On a recent bus ride, I saw a guy use his smartphone to shop for a Porsche on eBay. It might sound silly, but he's not alone. Apparently, shopping for cars and car parts this way is part of a growing trend; on eBay Mobile, 90,000 parts and accessories and 2,000 cars per week sold during the first quarter of this year, according to eBay.
This week, the company released a magazine-like app for the iPhone to cater to two markets: users who want to browse and bid on cars on the go and people looking to find parts for their current ride. While consumers can--and do--already shop for cars on the, this new app specifically targets the car crowd.
I downloaded the free iPhone app, called eBay Motors, to see what was on the market. While a tad out of my price range, the first cars that popped up on the screen were a Ferrari going for $200,000 and a Bentley priced at $156,995. If I was interested, I could have hit a button to place a bid. But I scrolled down to see other details like the make and model of the car and a button that would allow me to check the history of the vehicle.
Steve Yankovich at eBay told CNET he calls this situational shopping: "the trend of buying an item on mobile the instant you are inspired, and not having to wait until you are in front of your computer or at the mall. When a car enthusiast is working on their car or at a motors event, they aren't in front of a computer but their smartphone is handy."
It will be interesting to see if eBay can grab new customers by reaching out to them on their phones. According to eBay, the global growth of vehicle sales through mobile phones increased more than 160 percent this quarter when compared with the growth during the last quarter of 2010. The sale of parts and accessories was even bigger, increasing more than 250 percent. Online parts sales is growing faster than online car sales and the eBay app reflects that.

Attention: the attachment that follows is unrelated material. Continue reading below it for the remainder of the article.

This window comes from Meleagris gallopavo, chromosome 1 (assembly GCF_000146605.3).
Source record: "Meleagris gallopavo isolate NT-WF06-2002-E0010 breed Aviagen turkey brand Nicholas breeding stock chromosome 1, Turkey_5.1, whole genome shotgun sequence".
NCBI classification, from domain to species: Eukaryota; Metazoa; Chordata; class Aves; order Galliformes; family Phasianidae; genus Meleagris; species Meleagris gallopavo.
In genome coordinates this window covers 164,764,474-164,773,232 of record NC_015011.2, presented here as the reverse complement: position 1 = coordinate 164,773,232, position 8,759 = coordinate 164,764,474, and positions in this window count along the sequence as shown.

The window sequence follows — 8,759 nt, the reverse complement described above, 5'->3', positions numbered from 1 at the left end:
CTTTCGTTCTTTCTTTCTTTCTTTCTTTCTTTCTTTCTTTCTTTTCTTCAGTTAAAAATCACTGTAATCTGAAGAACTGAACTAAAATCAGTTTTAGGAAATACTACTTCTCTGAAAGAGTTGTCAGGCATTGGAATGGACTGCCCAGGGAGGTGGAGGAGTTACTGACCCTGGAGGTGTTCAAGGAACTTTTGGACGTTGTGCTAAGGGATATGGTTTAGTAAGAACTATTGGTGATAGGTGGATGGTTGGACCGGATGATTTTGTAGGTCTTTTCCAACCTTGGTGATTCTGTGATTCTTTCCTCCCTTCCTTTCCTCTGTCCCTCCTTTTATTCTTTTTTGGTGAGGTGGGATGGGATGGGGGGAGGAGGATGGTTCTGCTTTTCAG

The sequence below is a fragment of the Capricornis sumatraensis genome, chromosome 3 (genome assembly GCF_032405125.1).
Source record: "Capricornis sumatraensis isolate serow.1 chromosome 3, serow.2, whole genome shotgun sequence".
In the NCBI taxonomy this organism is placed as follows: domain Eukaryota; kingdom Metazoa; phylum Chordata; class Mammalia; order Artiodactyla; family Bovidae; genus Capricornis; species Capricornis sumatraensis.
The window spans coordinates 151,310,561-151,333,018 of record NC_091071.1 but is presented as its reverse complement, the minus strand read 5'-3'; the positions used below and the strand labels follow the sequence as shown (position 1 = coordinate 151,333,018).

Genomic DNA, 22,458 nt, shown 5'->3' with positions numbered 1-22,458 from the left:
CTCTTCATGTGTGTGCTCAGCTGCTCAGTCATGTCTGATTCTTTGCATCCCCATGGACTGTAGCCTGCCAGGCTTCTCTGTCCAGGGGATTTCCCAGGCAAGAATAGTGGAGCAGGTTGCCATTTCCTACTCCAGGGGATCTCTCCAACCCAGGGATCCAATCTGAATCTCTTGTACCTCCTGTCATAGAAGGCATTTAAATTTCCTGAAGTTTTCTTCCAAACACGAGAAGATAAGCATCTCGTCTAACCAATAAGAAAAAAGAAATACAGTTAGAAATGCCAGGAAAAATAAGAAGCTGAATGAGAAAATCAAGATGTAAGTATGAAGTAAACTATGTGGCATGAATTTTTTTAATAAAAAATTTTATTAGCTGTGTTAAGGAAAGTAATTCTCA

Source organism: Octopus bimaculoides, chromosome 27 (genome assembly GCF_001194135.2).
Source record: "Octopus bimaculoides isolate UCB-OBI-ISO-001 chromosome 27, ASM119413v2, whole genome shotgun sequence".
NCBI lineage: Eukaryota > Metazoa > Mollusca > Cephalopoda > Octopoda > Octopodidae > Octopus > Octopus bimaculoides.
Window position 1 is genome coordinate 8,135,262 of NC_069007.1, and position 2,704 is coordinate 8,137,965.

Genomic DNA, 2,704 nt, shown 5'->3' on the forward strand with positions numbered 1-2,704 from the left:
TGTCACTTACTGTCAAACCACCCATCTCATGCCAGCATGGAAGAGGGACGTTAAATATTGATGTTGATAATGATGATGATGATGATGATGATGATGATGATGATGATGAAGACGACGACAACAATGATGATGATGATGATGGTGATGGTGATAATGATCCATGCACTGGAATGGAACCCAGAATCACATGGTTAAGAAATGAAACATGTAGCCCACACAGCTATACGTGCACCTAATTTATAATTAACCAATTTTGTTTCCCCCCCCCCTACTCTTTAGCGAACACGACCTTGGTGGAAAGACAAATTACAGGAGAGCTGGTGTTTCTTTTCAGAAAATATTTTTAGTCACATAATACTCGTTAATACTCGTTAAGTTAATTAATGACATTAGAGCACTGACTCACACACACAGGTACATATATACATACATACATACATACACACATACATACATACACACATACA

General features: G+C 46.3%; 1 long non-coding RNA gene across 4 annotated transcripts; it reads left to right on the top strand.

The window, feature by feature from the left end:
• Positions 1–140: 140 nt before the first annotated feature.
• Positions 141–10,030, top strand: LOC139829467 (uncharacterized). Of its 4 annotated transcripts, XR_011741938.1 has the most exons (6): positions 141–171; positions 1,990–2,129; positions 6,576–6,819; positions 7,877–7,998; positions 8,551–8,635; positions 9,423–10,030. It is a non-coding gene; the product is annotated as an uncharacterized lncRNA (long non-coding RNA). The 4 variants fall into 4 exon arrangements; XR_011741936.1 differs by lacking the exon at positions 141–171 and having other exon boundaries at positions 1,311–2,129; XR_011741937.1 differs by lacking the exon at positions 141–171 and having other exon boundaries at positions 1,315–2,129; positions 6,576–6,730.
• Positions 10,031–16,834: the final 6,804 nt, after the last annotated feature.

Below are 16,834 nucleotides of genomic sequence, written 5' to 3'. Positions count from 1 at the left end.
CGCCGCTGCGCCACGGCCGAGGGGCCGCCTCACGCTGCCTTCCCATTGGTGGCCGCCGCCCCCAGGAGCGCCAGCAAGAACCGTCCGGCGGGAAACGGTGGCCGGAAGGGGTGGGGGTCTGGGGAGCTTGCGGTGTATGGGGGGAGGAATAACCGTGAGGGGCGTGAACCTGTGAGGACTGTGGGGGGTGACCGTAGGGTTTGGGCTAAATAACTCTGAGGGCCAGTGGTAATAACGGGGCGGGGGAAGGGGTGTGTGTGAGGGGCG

So customers browsing for Ferraris can see what's on the market at their leisure. An ad for a Mercedes-Benz SLS in Two Tone Mystic White caught my eye. So far, no one has bid on it, but with six days left on the auction, there's still time. If I wanted more information, there's an option to contact the seller directly to ask questions about the car. There's a button to ask for a free history report to see if the car has been in any accidents or to see how many people have owned the car.
The app isn't just for car shopping though, especially if you already own one. Users can add cars by model and year, or by VIN. It can connect you to spare parts you really need for the current ride. Once you have your cars plugged into the app, when you search for a desired part, like a water pump, underdrive crank pulley, or high-beam replacement bulbs, you only see parts that are listed as fitting your car.
The app is part of eBay's attempt toits traditional online, bread-and-butter business, by going after more niche markets such as automobiles ( ) to get mobile customers to purchase stuff more impulsively.
When users do get that dream car, the app can let the world know by sharing purchases to Facebook friends and Twitter followers.
While the app is certainly convenient, I personally would want to take a Porsche out for a test drive before I commit. To be honest, I doubt anyone really buys a Porsche impulsively. But I can see people using the app tothey dream of one day owning, while shopping for car parts for vehicles they already have.